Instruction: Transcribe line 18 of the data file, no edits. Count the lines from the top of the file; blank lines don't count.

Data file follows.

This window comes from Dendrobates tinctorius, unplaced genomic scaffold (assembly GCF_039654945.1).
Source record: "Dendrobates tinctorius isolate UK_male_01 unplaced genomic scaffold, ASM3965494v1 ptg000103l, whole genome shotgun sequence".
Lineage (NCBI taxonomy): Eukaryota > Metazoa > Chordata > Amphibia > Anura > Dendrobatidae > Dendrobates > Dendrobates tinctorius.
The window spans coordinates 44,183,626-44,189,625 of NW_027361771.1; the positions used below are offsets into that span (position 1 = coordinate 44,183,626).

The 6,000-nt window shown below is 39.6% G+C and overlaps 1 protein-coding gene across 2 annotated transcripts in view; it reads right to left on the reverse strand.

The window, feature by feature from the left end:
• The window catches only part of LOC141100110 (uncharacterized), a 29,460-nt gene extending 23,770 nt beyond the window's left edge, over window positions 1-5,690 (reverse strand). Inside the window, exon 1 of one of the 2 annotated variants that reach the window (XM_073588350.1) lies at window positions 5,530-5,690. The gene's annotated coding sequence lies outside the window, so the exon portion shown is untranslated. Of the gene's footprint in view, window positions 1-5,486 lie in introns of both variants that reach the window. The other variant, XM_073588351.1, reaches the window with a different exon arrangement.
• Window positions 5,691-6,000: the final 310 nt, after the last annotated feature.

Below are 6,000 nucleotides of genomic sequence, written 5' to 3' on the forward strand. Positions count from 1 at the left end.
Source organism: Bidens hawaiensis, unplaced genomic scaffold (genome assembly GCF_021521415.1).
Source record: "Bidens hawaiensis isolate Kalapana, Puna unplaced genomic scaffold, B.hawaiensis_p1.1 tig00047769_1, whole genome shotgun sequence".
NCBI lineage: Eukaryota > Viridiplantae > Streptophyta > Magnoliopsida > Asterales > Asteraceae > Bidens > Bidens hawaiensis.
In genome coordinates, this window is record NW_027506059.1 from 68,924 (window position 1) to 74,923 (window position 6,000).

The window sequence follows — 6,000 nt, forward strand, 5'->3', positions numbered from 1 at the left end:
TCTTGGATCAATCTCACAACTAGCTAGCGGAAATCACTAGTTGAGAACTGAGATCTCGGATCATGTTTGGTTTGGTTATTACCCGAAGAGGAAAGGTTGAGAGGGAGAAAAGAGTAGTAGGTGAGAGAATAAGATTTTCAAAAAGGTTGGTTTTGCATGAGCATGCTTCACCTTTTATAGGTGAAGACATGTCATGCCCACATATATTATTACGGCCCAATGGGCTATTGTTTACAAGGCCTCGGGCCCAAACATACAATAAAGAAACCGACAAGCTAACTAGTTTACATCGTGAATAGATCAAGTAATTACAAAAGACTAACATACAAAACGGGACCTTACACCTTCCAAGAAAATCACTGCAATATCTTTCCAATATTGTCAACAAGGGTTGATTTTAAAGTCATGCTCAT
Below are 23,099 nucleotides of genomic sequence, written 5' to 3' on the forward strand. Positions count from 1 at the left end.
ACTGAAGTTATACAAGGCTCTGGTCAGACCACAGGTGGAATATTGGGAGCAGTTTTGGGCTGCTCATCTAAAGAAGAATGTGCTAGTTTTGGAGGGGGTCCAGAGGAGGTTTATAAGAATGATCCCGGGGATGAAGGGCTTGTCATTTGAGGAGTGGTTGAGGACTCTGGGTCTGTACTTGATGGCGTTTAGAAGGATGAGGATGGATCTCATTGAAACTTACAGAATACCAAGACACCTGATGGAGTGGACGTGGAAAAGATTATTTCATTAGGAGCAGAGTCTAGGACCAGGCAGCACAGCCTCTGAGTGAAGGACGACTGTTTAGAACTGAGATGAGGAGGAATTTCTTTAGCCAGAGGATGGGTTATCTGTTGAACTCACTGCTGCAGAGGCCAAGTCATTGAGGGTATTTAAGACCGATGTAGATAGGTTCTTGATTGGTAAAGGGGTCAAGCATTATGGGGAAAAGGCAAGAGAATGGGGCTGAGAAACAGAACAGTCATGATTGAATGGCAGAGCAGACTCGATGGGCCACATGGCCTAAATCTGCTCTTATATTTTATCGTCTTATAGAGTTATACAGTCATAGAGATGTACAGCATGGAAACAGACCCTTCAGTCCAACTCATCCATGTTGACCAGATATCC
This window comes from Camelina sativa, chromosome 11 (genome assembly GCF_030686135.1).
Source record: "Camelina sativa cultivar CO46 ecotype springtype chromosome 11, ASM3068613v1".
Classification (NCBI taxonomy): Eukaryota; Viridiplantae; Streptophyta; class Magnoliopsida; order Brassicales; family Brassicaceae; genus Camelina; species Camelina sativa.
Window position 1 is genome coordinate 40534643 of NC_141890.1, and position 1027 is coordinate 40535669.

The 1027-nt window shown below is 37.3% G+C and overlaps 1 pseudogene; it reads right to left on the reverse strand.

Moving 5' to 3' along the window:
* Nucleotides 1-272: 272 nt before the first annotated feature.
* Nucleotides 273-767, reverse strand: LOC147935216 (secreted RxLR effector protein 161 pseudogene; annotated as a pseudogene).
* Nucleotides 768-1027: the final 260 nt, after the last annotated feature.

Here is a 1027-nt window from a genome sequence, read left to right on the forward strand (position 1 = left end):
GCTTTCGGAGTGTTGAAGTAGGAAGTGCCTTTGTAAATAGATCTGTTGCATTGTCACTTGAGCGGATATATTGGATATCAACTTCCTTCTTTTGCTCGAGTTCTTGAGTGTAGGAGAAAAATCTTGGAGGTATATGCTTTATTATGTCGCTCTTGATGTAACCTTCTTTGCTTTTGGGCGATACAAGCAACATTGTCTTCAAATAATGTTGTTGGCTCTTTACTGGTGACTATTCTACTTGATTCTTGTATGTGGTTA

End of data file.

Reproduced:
This window comes from Camelina sativa, chromosome 11 (genome assembly GCF_030686135.1).